South Africa! What a journey it has been. Look, let’s put aside corruption, load shedding and the loss of Generations, South Africa is one hell of a place to be!
And for members of the LGBTIQ+ community, life has never been sweeter than this. We have the freedom to walk down the road, hand in hand, we are free to spend our lives with the person of our choosing and with the advent of ARV’s and the myriad of treatments out there, HIV/AIDS, once known as “The Gay Flu”, is no longer a death sentence, but a life sentence.
Most recently in our story came the development of PrEP (Pre-Exposure Prophylactic), the wonder drug that was able to prevent you from getting an illness which, to the minds of many, still means death. And with Sub-Saharan Africa providing the overwhelming proof that HIV/AIDS is not only a LGBTIQ+ issue, the time is now to arm ourselves with information.
In the LGBTQI+ community we are acutely aware of things like PrEP, but I wondered if anyone had told the breeders. I decided to venture outside my little gay bubble and find out if the man on the street knows the ins and outs of the options available to us where HIV/AIDS is concerned and whether they are PrEP-ared. For me, the man on the street were the people in Cresta shopping centre – don’t judge me, they have a Chateaux Gateau and a Typo Store. Two birds, one pill (as it were). The responses I got to three standard questions were illuminating.
Do you know what PrEP is?/What do you think PrEP is?
This seemed like a good place to start. At gay bars I’m surprised you don’t get a PrEP smoothie these days, that’s how common-place it has become. The average person that I spoke to did not know exactly what it was but knew that it was some kind of medication. One woman got very chatty when I explained to her what it was and said “It’s a shame that the people who need something like that the most probably can’t afford it” What has become comforting to know is that contrary to popular belief PrEP drugs like Truvada or Adco Emtevir are not as expensive as you may think and are available for free from many sources if you are prepared to undergo regular consultations. Perhaps my favorite response was a lady telling me that her husband used PrEP when he shaved to prevent ingrown hairs (That is really the name of the ointment).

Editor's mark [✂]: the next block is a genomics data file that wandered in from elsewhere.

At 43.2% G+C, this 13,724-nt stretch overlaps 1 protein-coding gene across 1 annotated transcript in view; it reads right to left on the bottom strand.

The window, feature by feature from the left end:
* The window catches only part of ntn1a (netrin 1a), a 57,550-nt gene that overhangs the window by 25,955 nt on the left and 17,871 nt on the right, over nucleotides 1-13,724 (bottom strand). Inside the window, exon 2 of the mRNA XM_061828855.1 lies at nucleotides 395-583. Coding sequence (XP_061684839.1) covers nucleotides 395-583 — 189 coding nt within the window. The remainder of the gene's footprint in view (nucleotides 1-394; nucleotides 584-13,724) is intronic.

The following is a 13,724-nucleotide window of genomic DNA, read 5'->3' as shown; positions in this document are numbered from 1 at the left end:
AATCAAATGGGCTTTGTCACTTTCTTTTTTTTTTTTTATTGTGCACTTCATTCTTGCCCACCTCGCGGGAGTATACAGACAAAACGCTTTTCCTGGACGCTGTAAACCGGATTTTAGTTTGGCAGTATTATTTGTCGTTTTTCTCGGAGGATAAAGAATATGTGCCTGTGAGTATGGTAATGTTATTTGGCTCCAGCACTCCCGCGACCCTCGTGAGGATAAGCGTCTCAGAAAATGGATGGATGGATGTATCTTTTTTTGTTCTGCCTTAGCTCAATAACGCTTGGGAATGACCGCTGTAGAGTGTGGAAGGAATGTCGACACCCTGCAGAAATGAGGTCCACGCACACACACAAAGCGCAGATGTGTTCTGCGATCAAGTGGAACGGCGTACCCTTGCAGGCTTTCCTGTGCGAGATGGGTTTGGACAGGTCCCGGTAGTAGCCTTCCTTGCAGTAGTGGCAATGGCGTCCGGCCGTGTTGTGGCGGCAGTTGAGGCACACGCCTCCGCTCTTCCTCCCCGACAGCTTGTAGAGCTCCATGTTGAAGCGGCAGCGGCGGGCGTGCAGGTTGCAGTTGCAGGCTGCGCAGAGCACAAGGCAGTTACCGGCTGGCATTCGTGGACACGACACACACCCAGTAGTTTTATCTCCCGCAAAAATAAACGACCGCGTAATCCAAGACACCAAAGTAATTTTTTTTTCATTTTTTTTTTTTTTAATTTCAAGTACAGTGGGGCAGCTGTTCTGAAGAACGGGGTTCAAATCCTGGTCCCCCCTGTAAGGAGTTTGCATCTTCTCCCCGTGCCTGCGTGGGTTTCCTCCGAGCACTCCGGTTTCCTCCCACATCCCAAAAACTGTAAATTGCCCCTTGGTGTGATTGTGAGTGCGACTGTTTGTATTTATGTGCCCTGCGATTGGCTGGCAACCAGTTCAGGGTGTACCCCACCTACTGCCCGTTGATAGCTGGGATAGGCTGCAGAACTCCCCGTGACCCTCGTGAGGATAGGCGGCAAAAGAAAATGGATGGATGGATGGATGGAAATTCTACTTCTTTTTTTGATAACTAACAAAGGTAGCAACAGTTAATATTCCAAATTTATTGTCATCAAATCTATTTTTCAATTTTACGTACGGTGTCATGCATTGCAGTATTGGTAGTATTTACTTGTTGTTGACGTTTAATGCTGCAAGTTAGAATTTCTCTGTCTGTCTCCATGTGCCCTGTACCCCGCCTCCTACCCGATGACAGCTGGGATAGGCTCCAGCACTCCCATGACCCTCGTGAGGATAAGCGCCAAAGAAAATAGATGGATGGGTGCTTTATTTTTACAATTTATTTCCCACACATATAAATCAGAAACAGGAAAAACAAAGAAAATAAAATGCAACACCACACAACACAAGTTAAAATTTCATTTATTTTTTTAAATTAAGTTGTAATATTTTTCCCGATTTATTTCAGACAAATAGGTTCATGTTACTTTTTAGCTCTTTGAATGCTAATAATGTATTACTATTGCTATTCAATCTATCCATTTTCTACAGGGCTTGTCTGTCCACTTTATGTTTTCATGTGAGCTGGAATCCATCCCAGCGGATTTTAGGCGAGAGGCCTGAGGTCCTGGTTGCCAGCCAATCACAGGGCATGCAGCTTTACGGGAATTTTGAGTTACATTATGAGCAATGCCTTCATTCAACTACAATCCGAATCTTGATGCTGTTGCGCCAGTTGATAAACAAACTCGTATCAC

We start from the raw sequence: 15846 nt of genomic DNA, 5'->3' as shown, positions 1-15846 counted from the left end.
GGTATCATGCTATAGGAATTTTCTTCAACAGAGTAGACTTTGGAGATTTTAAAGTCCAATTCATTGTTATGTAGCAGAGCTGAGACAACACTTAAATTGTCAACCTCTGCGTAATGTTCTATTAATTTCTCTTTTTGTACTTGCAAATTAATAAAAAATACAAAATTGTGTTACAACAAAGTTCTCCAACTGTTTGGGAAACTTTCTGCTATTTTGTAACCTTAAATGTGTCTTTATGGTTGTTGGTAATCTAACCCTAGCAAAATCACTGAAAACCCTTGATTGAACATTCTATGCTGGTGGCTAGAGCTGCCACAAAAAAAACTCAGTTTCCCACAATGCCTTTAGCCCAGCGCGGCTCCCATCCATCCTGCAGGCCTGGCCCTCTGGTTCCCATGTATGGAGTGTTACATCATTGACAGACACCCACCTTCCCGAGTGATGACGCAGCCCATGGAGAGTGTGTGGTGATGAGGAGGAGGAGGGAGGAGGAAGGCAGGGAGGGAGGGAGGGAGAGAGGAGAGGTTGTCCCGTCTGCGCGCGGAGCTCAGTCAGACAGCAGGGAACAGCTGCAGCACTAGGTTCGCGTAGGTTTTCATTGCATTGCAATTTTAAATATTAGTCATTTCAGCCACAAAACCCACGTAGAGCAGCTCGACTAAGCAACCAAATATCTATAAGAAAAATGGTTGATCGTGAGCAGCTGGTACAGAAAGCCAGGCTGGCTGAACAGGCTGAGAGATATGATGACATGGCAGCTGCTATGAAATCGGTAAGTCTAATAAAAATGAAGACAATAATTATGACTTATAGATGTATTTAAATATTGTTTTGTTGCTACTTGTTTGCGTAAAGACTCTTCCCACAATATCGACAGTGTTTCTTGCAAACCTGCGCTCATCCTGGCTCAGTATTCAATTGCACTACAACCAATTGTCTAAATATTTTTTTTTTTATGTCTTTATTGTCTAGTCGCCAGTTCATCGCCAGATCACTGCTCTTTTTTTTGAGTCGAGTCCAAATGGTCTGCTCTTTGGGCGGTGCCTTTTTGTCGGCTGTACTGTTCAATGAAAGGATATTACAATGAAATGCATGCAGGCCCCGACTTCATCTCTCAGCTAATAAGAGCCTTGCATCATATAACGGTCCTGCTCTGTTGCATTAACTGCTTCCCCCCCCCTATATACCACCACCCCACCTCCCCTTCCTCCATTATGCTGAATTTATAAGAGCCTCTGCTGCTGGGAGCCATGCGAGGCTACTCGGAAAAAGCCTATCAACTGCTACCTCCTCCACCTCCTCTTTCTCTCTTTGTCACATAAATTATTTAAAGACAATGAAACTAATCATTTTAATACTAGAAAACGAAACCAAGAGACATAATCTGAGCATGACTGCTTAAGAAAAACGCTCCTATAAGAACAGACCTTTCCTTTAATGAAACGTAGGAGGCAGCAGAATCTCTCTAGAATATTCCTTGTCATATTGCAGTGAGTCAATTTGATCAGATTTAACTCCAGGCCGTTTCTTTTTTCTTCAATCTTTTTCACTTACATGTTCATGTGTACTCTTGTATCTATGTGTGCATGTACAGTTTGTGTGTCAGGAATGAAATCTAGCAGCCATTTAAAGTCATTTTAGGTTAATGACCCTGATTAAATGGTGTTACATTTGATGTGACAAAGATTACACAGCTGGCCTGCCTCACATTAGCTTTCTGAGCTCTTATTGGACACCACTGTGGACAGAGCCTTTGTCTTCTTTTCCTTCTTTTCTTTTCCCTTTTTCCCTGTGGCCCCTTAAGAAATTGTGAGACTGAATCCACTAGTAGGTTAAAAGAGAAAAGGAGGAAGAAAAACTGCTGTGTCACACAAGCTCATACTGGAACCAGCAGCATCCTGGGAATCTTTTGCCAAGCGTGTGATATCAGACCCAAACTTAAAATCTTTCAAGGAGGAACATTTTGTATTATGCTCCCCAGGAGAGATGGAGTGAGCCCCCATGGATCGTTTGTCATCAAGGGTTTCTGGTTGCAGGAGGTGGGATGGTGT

Does the word undetectable mean anything to you?
Only one person in perhaps a hundred knew what it meant to be undetectable…sort of. She thought it was like when you had cancer but went into remission, but with HIV/AIDS. What is undetectable mean? The Desmond Tutu HIV Foundation describes it as follows: “An HIV-positive person who maintains an undetectable viral load with the aid of regular, successful treatment cannot transmit HIV sexually.” Long story short, if it can’t be detected, it can’t be transmitted. This is massive news! Life changing! But what does it mean? It means that the spread of the virus has practically been nipped in the bud, combined with the use of PreEP, the life of the virus now has its days numbered in society.
How informed do you think you are about HIV?
One of the most frequent responses I received on this question, was possibly the most alarming of the three. “Oh no, I’m married”. Well I mean that’s nice to hear, Brenda, but unless your ring is made from latex and fits over hubby’s penis at night, that’s fairly irrelevant. It is evident from many of the responses that people are still scared, and rightly so. Responses like, “I know you can’t get it from sharing a toilet or a coffee cup or stuff like that”, indicates that Sharon in Accounts has done some research to make sure she is safe from those around her. And she’s not wrong.
But there is a bigger conversation that needs to happen in South Africa. I challenge you to bring up these questions with your friends, regardless of their sexual orientation. Educate each other. The average person can tell you a few tips to remain safe at an ATM, or how to avoid being pestered at an intersection, or how to bypass paying E-Tolls. But on how to remain safe and protected from the biggest epidemic the world has ever seen, many seem blithely unaware.
It is time. Open your eyes. Educate yourself and those you care about. Be Brave. Start a conversation.
Craig Stadler is a contributing writer for the Anova Health Institute and these are his views, which may or may not reflect those of Anova and its affiliates.